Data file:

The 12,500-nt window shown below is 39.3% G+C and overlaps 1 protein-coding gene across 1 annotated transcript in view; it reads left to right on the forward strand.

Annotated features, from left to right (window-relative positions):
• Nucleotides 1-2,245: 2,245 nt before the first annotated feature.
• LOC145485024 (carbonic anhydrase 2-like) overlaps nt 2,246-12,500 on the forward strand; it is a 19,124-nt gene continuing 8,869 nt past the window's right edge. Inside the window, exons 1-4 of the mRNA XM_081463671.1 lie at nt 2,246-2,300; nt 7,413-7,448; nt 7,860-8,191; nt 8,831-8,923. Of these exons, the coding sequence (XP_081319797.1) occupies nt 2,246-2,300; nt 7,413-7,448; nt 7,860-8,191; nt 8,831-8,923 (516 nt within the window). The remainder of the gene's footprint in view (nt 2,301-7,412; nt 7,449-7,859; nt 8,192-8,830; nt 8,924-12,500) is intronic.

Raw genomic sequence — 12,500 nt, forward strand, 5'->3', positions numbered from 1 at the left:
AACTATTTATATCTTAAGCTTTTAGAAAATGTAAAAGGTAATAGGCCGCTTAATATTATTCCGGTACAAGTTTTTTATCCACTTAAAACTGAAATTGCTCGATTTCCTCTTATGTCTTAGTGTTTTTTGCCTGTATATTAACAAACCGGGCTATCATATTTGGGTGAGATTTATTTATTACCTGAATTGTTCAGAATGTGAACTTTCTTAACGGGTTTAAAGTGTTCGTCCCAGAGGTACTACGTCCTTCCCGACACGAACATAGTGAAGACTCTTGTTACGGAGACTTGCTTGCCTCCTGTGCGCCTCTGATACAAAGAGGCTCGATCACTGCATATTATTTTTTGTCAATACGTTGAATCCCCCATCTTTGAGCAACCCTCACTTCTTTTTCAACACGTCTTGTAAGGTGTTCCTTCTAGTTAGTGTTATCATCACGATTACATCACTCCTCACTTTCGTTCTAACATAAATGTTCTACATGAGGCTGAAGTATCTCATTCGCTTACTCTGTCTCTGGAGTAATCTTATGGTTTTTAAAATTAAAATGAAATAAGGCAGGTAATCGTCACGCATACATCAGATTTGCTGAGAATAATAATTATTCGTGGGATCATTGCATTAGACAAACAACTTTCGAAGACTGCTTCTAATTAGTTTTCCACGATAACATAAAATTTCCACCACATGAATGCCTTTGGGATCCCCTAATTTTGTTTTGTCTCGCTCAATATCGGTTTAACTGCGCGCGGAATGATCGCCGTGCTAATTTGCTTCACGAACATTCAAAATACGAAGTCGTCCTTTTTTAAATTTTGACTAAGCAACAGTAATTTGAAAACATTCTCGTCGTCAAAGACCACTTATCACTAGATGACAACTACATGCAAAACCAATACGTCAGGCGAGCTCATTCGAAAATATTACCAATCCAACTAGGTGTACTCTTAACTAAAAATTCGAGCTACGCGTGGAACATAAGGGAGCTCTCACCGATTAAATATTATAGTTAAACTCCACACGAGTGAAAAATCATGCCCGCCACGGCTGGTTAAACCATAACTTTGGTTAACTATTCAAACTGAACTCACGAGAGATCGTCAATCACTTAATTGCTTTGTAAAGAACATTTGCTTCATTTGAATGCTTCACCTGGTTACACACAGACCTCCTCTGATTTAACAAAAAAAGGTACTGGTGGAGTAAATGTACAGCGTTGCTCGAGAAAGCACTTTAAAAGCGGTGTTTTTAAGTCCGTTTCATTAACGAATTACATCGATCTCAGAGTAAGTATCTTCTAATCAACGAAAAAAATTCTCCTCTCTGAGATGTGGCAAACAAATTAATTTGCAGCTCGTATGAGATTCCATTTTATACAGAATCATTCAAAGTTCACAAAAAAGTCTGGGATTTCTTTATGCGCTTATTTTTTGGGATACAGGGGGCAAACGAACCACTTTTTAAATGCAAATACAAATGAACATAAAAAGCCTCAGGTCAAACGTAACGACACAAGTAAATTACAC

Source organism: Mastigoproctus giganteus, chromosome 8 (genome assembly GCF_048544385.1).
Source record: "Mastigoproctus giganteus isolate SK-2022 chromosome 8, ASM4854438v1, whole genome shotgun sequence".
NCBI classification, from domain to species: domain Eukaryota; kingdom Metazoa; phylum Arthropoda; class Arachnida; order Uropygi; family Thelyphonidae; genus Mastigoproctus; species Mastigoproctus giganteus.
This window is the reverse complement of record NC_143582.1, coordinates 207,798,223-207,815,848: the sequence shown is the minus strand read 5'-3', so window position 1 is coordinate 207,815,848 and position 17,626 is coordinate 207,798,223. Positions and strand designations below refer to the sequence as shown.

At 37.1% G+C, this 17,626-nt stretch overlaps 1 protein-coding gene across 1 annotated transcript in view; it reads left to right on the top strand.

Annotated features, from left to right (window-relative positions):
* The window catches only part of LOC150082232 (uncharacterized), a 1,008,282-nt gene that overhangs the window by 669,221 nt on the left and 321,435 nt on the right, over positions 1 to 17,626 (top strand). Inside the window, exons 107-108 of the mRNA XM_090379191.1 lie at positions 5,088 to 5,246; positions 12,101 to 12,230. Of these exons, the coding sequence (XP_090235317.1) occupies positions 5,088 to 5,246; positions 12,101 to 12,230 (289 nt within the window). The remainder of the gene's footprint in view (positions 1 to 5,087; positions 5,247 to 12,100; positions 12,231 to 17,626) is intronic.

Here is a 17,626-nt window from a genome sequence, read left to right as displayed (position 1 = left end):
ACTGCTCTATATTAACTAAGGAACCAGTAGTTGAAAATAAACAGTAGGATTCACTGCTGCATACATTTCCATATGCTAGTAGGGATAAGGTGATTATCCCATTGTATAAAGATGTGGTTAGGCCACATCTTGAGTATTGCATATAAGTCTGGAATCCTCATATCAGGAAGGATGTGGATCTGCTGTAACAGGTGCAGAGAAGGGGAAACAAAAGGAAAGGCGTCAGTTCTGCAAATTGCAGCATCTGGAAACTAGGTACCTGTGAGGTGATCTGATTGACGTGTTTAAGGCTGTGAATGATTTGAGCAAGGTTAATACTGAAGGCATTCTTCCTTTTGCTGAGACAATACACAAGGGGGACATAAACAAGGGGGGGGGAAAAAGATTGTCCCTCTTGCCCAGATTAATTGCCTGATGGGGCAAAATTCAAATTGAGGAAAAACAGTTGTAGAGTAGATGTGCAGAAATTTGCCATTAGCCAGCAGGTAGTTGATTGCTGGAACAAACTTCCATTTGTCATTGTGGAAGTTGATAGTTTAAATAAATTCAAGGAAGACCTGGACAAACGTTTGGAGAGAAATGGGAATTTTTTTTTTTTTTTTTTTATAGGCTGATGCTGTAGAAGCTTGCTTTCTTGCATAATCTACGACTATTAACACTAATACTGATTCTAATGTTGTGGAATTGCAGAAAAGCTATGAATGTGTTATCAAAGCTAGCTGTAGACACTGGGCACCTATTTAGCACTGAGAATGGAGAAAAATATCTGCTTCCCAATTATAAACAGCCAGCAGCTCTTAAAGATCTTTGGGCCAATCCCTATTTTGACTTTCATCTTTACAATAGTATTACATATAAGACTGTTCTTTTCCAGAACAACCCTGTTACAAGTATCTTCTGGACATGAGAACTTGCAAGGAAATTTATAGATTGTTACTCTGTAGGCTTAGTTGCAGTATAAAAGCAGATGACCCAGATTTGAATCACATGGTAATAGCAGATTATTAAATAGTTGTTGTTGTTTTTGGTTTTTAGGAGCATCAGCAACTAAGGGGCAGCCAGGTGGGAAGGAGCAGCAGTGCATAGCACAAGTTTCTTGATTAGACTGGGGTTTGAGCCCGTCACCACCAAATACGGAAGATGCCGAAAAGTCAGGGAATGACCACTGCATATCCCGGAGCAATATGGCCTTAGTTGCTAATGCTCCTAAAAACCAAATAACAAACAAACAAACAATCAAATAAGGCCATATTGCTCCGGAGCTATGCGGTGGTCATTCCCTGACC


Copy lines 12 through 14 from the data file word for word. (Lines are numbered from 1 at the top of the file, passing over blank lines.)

Annotated features, from left to right (window-relative positions):
* The window catches only part of LOC150082232 (uncharacterized), a 1,008,282-nt gene that overhangs the window by 669,221 nt on the left and 321,435 nt on the right, over positions 1 to 17,626 (top strand). Inside the window, exons 107-108 of the mRNA XM_090379191.1 lie at positions 5,088 to 5,246; positions 12,101 to 12,230. Of these exons, the coding sequence (XP_090235317.1) occupies positions 5,088 to 5,246; positions 12,101 to 12,230 (289 nt within the window). The remainder of the gene's footprint in view (positions 1 to 5,087; positions 5,247 to 12,100; positions 12,231 to 17,626) is intronic.

Here is a 17,626-nt window from a genome sequence, read left to right as displayed (position 1 = left end):